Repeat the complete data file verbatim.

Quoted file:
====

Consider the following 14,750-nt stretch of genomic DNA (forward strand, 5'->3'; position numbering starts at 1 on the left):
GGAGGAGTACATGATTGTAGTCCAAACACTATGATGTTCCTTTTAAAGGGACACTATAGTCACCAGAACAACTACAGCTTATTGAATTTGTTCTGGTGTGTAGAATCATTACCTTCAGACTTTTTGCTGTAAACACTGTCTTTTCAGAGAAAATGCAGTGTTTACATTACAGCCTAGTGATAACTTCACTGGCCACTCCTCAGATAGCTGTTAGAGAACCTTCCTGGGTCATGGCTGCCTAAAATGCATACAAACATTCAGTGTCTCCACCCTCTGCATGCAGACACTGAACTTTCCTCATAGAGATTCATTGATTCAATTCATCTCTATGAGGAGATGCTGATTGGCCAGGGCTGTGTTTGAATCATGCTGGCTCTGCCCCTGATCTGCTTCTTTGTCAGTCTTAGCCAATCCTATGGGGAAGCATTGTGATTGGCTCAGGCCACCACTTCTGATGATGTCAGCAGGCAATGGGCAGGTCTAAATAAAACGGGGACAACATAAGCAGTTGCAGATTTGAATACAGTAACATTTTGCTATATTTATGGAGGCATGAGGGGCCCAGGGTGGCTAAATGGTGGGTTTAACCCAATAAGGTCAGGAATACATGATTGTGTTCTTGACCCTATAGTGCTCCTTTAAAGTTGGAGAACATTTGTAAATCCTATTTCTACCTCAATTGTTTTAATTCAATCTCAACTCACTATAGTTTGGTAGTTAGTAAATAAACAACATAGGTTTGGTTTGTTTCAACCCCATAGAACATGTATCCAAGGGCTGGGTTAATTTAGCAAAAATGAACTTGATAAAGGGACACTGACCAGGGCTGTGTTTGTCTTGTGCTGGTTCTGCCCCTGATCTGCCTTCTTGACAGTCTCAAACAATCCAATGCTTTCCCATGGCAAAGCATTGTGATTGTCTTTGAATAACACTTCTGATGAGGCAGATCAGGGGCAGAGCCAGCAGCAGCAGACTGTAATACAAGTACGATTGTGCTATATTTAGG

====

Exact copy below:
Consider the following 14,750-nt stretch of genomic DNA (forward strand, 5'->3'; position numbering starts at 1 on the left):
GGAGGAGTACATGATTGTAGTCCAAACACTATGATGTTCCTTTTAAAGGGACACTATAGTCACCAGAACAACTACAGCTTATTGAATTTGTTCTGGTGTGTAGAATCATTACCTTCAGACTTTTTGCTGTAAACACTGTCTTTTCAGAGAAAATGCAGTGTTTACATTACAGCCTAGTGATAACTTCACTGGCCACTCCTCAGATAGCTGTTAGAGAACCTTCCTGGGTCATGGCTGCCTAAAATGCATACAAACATTCAGTGTCTCCACCCTCTGCATGCAGACACTGAACTTTCCTCATAGAGATTCATTGATTCAATTCATCTCTATGAGGAGATGCTGATTGGCCAGGGCTGTGTTTGAATCATGCTGGCTCTGCCCCTGATCTGCTTCTTTGTCAGTCTTAGCCAATCCTATGGGGAAGCATTGTGATTGGCTCAGGCCACCACTTCTGATGATGTCAGCAGGCAATGGGCAGGTCTAAATAAAACGGGGACAACATAAGCAGTTGCAGATTTGAATACAGTAACATTTTGCTATATTTATGGAGGCATGAGGGGCCCAGGGTGGCTAAATGGTGGGTTTAACCCAATAAGGTCAGGAATACATGATTGTGTTCTTGACCCTATAGTGCTCCTTTAAAGTTGGAGAACATTTGTAAATCCTATTTCTACCTCAATTGTTTTAATTCAATCTCAACTCACTATAGTTTGGTAGTTAGTAAATAAACAACATAGGTTTGGTTTGTTTCAACCCCATAGAACATGTATCCAAGGGCTGGGTTAATTTAGCAAAAATGAACTTGATAAAGGGACACTGACCAGGGCTGTGTTTGTCTTGTGCTGGTTCTGCCCCTGATCTGCCTTCTTGACAGTCTCAAACAATCCAATGCTTTCCCATGGCAAAGCATTGTGATTGTCTTTGAATAACACTTCTGATGAGGCAGATCAGGGGCAGAGCCAGCAGCAGCAGACTGTAATACAAGTACGATTGTGCTATATTTAGG